|21 September 2011||Posted by Alex from Lagoon under Travel & Cruising world|
Since January 2011 there were 335 piracy attacks in the world. In Somalia only, 188 incidents were registered, with 8 killed and 400 hostages of which 301 are still being held.
In the beginning of September, a sad story came on French television: a catamaran skipper was killed during a piracy attack off the coast of Yemen. This article wants to correct some of the misconceptions some sailors can have when talking about piracy.
Piracy only occurs in the horn of Africa
Unfortunately no: today the most dangerous piracy areas are:
- Gulf of Aden and its area (western Indian Ocean, Arabian Sea and Somali Basin);
- Malacca strait;
- Bay of Bengal;
- Gulf of Guinea;
- Caribbean sea and especially its South part with the Venezuela.
In fact, we can say that the worst areas are the important commercial shipping routes with the exception of the Caribbean which is a well-known touristic area.
Piracy only occurs at sea
Wrong: at anchorage, thefts of dinghies or electronics exist. Tragic accidents can also happen and the unfortunate story of the Peter Blake murder occurred at an anchorage in Brazil.
Military troops can protect sailing boats
If you consider the gulf of Aden, the area is bigger than the whole Europe. The military forces available to look after the pirates are:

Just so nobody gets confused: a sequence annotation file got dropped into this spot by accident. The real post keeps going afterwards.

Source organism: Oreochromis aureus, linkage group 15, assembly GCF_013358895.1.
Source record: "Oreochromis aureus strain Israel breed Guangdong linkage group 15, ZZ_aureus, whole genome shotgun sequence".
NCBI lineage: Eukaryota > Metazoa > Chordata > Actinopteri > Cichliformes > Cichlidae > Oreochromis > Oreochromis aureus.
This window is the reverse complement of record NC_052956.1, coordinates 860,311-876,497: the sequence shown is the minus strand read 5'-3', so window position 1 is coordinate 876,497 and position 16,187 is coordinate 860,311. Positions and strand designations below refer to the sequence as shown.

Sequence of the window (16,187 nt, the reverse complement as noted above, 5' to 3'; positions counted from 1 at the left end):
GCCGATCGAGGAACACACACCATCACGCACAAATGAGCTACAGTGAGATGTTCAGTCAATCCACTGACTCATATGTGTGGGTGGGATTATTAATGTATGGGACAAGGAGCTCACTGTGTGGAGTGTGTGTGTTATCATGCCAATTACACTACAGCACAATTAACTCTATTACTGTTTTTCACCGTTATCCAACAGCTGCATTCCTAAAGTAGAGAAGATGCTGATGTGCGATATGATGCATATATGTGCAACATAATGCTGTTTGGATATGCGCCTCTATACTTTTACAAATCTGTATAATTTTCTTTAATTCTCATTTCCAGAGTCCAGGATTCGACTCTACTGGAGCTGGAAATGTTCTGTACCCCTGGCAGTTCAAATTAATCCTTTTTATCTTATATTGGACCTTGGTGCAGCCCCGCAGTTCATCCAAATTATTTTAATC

- 5 to 10 surface combat vessels,
-1 to 2 auxiliary ships,
- 2 to 4 maritime patrol and reconnaissance aircrafts.
The number fluctuates according to the monsoon seasons, which have a big impact on the level of piracy. The cost of this Atalanta operation is around 8.05 million euros for 2011. These figures clearly explain why piracy is hard to fight.
Sailing with a group of yacht is a good protection against piracy
According the International Sailing Federation, the convoy strategy developed in 2010 is no more effective in 2011 because pirates had increased their ability to sail far from the coast with mother-ships, to use heavy weapons platoon (rocket-propelled grenade, AK 47…) and to attack larger and larger commercial ships. So a convoy of 20 – 30 sailing boats is not deterrent. More of these convoys are not necessarily protected by military force, which is dedicated in priority to the commercial ships.
So as ISAF says : “Although we recognise that the final decision on whether to enter any area where pirates operate and on how to conduct a vessel in those waters remains the entire responsibility of the master of each vessel, the current advice from the military is simple: Do not sail in the western Indian Ocean, Arabian Sea, Somali Basin and Gulf of Aden.”
For those who wants more info:
You can download the ISAF guidelines, wrote in co-operation with the Maritime Security Centre – Horn of Africa set up by European Union naval force.
Website of the Commercial Crime Services, the anti-crime arm of the International Chamber of Commerce with a live piracy map:
The famous circumnavigator Jimmy Cornell’s website: